[VIEWPOINT]Time for new national survival planA red light of danger hangs over South Korea’s security. Now, South Korea has to confront a North Korea that is armed with nuclear weapons. The inter-Korean summit meeting held on June 15, 2000 may have been a green light for the inter-Korean relationship, but this crisis is a significant and inauspicious sign.
Why did Pyongyang go ahead with the underground nuclear test less than a week after proclaiming its intention to do so? Pyongyang put its pledge into action with the international message and took an advantageous position in the negotiations.
Pyongyang has proven with words and actions that it is not the “shepherd who cried wolf.” It has also secured valuable leverage in the course of resolving the nuclear crisis in the future. Moreover, it made a comeback from being asked to be accountable for the delay of the six-party talks and made a drastic move to put all of the blame on Washington. Taking any more time to make a nuclear test would have only made the situation more disadvantageous for them.
The internal cause is directly related to the extraordinary domestic situation. Though the test lifted the morale of the North’s forces high for the first time since the missile launch on July 5, unexpected flood damage has left North Korea with a severe shortage of food, and even the soldiers were given corn for meals. The flood also resulted in a drastic rise in prices, and the number of North Korean defectors crossing the border soared. The vested interests are abusing their power to accumulate wealth, meaning the rich are getting richer while the poor get poorer.
In addition, the North Korean government has not been able to completely shut off information flowing into the country, so North Korean residents are increasingly realizing the situation they are in.
Unless the regime is tightly bound together, Pyongyang could not accomplish the communization of South Korea and have a showdown with the American imperialists, so Kim Jong-il must have been very upset over the domestic instability. So in order to try to maximize the unity of the regime, he played the nuclear test card.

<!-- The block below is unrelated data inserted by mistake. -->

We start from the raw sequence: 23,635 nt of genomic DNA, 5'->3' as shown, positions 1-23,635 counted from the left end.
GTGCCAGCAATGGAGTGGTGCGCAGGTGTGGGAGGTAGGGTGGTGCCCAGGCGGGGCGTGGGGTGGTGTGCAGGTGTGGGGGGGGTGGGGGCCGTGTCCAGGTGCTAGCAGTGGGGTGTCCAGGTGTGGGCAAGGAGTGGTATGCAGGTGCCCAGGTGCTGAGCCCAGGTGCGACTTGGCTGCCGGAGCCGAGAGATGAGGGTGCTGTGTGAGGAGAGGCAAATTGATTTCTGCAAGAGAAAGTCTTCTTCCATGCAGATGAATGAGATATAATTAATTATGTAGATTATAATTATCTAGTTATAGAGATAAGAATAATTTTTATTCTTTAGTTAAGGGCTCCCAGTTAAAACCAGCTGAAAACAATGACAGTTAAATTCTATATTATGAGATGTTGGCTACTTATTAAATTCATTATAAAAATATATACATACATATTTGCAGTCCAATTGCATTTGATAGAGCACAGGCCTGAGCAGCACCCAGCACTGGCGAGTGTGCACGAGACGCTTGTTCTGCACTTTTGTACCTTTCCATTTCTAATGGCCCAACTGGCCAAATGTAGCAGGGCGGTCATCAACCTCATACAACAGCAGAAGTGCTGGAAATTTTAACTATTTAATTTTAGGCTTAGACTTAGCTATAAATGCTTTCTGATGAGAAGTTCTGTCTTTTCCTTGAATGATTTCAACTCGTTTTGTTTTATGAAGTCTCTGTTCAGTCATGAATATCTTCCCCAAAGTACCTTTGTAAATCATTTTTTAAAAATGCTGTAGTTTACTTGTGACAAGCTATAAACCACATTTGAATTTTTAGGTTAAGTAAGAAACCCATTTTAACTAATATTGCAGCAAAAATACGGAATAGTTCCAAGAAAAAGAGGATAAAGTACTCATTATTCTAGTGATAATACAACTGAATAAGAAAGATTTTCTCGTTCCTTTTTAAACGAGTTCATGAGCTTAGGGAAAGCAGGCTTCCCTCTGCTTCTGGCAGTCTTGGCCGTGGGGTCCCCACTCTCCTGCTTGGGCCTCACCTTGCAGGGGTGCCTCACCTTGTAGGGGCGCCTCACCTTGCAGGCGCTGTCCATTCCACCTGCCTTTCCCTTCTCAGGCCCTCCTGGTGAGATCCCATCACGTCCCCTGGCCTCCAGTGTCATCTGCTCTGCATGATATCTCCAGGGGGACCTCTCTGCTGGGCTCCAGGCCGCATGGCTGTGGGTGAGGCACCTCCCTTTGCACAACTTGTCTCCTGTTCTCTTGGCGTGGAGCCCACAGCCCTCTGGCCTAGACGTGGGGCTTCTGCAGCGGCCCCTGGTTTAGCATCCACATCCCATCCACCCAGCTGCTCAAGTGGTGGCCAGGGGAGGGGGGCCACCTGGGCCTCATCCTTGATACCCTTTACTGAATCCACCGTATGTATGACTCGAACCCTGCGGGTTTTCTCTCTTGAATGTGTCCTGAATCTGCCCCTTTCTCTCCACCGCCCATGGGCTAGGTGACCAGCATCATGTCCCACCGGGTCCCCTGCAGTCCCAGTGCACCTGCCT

Pyongyang’s praise of the nuclear test as “an historic event that greatly encouraged and pleased the Korean People’s Army (North Korean army) and the people that have wished to have powerful self-reliant defense” is the proof.
So how will the United States handle North Korea at this juncture? First of all, Washington will establish a frame of international cooperation over the sanctions. Not only will it propose a strong resolution to the United Nations Security Council, but it will also raise the intensity of the economic sanctions.
The justification for the sanctions is so clear that China, Russia and Korea are sure to follow.
However, it is highly likely that the countries will have different positions on the military sanctions. Beijing and Moscow will oppose them first, and the Korean government, which has valued the inter-Korean relationship, will find it hard to join the military sanctions of the United States and Japan.
Meanwhile, North Korea will hint that it will return to the six-party talks if the United States withdraws its hostile policies against North Korea by first lifting the financial sanctions.
Pyongyang must have determined that it would be advantageous to them to provoke the pride of the neocons in Washington, so if the United States does not back down and yield in accordance to their plan, then it will play the missile card again, with the threat that it can carry nuclear warheads. As the situation aggravates, the eyes of the international community are focusing on China’s role. However, unlike its position in the past, we cannot rule out the possibility that China might think a nuclear North Korea is beneficial for the security of China.
Beijing might secretly have a plan that sees cooperating with North Korea, a nuclear power, will effectively set off the restraining influence of the United States and Japan against China.
Pyongyang has read the inner workings of Beijing and precisely detected that it really was its ally, so it notified China of the nuclear test 20 minutes before conducting it.
The Republic of Korea, and its government, finds itself in the most pitiful situation now that a nuclear test has been carried out right under its nose. The steadfast basis of Korea’s foreign policy, security and unification policy has been to never tolerate a North Korean nuclear program.
However, the Korean government has to re-establish its fundamental direction. With North Korea joining the nuclear club, the arms race in Northeast Asia will aggravate and the tension in the Korean Peninsula will elevate. We do not have the luxury to discuss who is accountable for the crisis. It is very urgent that we come up with unprecedented national survival strategies against North Korea as a nuclear power. We cannot add any more burdens on the crisis with internal discord.
* The writer is a professor of political science at Sogang University. Translation by the JoongAng Daily staff.
by Kim Young-soo